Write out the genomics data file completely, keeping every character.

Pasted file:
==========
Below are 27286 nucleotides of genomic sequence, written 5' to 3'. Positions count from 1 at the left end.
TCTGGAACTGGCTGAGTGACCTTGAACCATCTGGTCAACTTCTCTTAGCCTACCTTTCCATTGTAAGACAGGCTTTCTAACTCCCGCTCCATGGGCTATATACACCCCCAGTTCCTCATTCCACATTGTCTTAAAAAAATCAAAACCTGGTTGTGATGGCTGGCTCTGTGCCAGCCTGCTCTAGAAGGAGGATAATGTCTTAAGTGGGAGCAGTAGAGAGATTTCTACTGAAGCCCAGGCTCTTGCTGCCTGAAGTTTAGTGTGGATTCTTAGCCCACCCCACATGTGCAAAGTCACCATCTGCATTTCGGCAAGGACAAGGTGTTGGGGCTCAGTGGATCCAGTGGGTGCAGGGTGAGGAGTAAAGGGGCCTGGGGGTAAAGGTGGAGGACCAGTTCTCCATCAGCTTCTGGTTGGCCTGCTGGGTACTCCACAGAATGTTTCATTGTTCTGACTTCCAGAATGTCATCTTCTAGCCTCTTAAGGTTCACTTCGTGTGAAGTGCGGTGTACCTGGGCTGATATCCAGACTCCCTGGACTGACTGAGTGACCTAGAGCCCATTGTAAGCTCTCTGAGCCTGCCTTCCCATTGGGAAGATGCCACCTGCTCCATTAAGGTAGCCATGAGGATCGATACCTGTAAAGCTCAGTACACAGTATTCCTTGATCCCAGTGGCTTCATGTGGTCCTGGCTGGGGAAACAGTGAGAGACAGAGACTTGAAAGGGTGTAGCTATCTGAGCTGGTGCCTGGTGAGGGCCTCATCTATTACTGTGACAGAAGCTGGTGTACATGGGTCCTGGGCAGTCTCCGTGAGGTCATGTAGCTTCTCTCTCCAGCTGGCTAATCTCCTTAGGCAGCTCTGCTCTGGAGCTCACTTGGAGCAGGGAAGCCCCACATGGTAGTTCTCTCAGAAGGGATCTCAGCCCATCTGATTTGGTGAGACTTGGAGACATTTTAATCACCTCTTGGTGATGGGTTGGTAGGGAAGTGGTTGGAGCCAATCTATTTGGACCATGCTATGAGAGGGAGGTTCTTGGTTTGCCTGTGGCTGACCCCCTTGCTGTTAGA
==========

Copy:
Below are 27286 nucleotides of genomic sequence, written 5' to 3'. Positions count from 1 at the left end.
TCTGGAACTGGCTGAGTGACCTTGAACCATCTGGTCAACTTCTCTTAGCCTACCTTTCCATTGTAAGACAGGCTTTCTAACTCCCGCTCCATGGGCTATATACACCCCCAGTTCCTCATTCCACATTGTCTTAAAAAAATCAAAACCTGGTTGTGATGGCTGGCTCTGTGCCAGCCTGCTCTAGAAGGAGGATAATGTCTTAAGTGGGAGCAGTAGAGAGATTTCTACTGAAGCCCAGGCTCTTGCTGCCTGAAGTTTAGTGTGGATTCTTAGCCCACCCCACATGTGCAAAGTCACCATCTGCATTTCGGCAAGGACAAGGTGTTGGGGCTCAGTGGATCCAGTGGGTGCAGGGTGAGGAGTAAAGGGGCCTGGGGGTAAAGGTGGAGGACCAGTTCTCCATCAGCTTCTGGTTGGCCTGCTGGGTACTCCACAGAATGTTTCATTGTTCTGACTTCCAGAATGTCATCTTCTAGCCTCTTAAGGTTCACTTCGTGTGAAGTGCGGTGTACCTGGGCTGATATCCAGACTCCCTGGACTGACTGAGTGACCTAGAGCCCATTGTAAGCTCTCTGAGCCTGCCTTCCCATTGGGAAGATGCCACCTGCTCCATTAAGGTAGCCATGAGGATCGATACCTGTAAAGCTCAGTACACAGTATTCCTTGATCCCAGTGGCTTCATGTGGTCCTGGCTGGGGAAACAGTGAGAGACAGAGACTTGAAAGGGTGTAGCTATCTGAGCTGGTGCCTGGTGAGGGCCTCATCTATTACTGTGACAGAAGCTGGTGTACATGGGTCCTGGGCAGTCTCCGTGAGGTCATGTAGCTTCTCTCTCCAGCTGGCTAATCTCCTTAGGCAGCTCTGCTCTGGAGCTCACTTGGAGCAGGGAAGCCCCACATGGTAGTTCTCTCAGAAGGGATCTCAGCCCATCTGATTTGGTGAGACTTGGAGACATTTTAATCACCTCTTGGTGATGGGTTGGTAGGGAAGTGGTTGGAGCCAATCTATTTGGACCATGCTATGAGAGGGAGGTTCTTGGTTTGCCTGTGGCTGACCCCCTTGCTGTTAGA